Once again, the trick with kids is thinking through the implications ahead of time.

Saturday, March 10, 2012

The Bumper Badger

I noticed a lot of cars in New York with "Bumper Badgers," a product that goes over your bumper to protect it from dents and dings.


I don't think I've EVER seen one of these on a car in San Francisco or Berkeley, even though we have plenty of tight parking spaces. (And San Franciscans have to park on streets with gradients of 30 degrees or more — a challenge New Yorkers don't face.)

So why hasn't this product taken off in the Bay Area?

I'd like to think it's because we're less materialistic about our vehicles.

UPDATE: It turns out the inventor of the Bumper Badger is from Brooklyn. So maybe the product is just taking awhile to make it to the West Coast.

Friday, March 09, 2012

The World's Most Dangerous Place to Bring Children?

We went into the Toys "R" Us in Times Square, and once again I was grateful not to be traveling with children. The place is gigantic and seems designed to turn kids into complete lunatics (not that they need much prodding).

There's a car-themed Ferris wheel inside the building...


...along with a giant, animatronic T-rex...


...and Superman saving shoppers from a runaway truck.


The toy selection was impressive, though I don't remember seeing much in the way of marshmallow ballistics.

I do wonder why anyone would purchase this Wolverine claw for their child. Put this on a kid, and he or she is virtually guaranteed to obliterate any breakable items in your home. The toy is also inadvisable if your pets currently have functioning eyes.


And remember, parents: It is your sworn duty to keep the next generation from EVER learning about Jar Jar Binks.


Please take this responsibility seriously.

Thursday, March 08, 2012

Scenes From New York

During our New York trip, we tooled around the Upper East Side, Midtown and Queens. Here are some random snapshots.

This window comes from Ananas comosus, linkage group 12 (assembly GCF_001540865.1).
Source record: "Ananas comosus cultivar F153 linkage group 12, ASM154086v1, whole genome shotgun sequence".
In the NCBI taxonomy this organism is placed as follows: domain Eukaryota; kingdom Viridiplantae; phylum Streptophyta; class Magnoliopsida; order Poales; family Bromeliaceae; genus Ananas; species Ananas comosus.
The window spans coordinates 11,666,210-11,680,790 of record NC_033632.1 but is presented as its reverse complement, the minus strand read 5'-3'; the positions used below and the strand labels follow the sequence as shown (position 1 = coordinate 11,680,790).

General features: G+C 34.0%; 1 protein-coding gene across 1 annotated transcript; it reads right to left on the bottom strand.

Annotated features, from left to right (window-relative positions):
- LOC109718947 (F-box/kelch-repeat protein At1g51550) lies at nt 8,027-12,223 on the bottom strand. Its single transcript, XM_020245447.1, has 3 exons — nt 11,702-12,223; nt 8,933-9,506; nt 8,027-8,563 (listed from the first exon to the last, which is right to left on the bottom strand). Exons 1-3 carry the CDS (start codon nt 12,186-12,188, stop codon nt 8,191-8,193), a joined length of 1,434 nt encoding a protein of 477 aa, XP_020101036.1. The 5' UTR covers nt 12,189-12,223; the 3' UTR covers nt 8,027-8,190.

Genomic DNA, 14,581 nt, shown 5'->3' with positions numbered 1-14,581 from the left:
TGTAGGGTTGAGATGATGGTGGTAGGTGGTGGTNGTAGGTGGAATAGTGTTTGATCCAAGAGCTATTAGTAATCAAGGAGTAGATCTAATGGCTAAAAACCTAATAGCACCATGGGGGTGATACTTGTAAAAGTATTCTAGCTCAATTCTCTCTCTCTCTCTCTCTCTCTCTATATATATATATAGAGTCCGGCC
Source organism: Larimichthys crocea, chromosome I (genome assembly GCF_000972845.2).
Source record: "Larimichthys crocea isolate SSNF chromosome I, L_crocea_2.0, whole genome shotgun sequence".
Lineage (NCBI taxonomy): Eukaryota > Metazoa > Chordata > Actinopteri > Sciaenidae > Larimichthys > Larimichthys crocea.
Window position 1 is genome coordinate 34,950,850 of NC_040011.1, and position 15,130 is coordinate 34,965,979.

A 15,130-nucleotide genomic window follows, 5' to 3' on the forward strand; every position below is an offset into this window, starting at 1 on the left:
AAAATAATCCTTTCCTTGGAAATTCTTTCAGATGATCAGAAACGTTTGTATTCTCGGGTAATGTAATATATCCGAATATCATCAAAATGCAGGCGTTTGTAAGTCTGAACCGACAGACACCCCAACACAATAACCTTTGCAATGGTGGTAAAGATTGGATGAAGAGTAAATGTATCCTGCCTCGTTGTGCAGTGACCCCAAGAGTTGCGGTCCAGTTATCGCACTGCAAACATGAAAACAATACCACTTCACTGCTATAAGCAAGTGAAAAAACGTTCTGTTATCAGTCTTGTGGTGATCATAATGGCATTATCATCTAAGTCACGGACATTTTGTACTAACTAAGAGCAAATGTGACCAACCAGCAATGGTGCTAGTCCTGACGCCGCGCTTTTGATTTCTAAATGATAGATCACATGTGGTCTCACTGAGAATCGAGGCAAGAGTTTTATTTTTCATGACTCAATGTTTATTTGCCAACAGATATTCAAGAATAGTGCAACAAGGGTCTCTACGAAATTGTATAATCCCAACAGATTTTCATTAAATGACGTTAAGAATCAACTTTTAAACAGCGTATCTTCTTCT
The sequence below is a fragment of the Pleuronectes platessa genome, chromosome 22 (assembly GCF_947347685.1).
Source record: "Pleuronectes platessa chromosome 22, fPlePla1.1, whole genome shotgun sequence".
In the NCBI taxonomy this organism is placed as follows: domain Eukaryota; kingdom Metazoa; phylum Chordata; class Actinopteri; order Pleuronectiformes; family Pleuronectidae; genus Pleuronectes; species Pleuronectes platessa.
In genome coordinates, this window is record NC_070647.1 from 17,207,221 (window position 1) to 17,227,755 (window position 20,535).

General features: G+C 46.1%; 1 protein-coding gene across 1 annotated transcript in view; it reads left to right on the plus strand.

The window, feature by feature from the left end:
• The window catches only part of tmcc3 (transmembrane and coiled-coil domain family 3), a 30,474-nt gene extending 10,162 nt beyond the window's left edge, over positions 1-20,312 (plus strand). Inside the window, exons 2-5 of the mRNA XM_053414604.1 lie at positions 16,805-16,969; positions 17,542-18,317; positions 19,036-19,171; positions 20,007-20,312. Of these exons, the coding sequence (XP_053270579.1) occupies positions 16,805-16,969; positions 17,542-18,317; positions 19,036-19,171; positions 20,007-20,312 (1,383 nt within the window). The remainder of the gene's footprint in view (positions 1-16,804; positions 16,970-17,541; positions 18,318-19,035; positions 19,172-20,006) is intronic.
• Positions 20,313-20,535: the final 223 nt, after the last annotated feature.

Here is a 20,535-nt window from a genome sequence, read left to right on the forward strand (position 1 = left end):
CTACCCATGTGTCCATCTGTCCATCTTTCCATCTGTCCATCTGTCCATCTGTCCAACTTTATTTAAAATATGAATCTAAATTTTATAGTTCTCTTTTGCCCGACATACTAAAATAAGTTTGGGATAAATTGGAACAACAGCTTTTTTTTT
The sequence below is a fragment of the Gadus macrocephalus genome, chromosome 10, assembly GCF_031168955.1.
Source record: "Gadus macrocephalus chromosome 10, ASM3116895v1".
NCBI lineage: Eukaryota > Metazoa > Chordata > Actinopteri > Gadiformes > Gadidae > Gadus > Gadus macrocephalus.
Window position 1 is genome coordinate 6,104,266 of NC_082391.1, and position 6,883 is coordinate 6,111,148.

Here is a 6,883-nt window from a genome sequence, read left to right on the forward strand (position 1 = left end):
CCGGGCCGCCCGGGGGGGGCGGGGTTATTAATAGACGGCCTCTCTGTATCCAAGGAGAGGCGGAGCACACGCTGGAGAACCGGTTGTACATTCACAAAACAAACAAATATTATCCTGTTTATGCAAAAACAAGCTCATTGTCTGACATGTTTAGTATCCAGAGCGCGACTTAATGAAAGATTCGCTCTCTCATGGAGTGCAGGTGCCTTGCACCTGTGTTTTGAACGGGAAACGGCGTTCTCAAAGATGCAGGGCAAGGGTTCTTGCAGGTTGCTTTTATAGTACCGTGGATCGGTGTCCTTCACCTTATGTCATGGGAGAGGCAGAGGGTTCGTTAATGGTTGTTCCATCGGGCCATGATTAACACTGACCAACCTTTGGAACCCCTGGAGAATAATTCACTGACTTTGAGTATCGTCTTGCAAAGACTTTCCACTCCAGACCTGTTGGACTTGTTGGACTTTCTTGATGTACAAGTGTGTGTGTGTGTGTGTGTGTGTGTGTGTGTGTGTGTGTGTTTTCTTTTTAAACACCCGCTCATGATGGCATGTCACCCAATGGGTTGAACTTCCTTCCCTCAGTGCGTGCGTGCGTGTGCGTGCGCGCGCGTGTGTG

Well, which is it?

Museum makes plastic-surgery joke.

A wall of conspiracy theories in Hell's Kitchen.

Wednesday, March 07, 2012

Another Episode of Hollywood Seeing Double

I've written extensively about Hollywood's propensity for releasing two movies on the same topic in the same year.

It's uncanny, and not something that appears to be letting up. Last year, it was two movies about friends with benefits.

Now it's two movies reimagining Snow White. What are the chances?

You have a seemingly bright, goofy retelling of the tale ("Mirror, Mirror") and another, much darker version ("Snow White and the Huntsman"). All the while, there's a show on ABC called "Once Upon a Time" that attempts its own twist on the story — not very well, in my opinion.

In any event, I guess it's a good time to be a fan of Snow White.

UPDATE: It doesn't help that the "Mirror Mirror" tagline ("the Snow White legend comes alive") does nothing to tell you what's unique about the movie. It's probably the least elucidating tagline since THIS.

Tuesday, March 06, 2012

A 'Rotten' Run at the Box Office

What does it say about America's movie tastes when EVERY ONE of the 10 highest-grossing films has a "rotten" rating on RottenTomatoes.com?


I'd like to say this is a first, but it's probably fairly routine.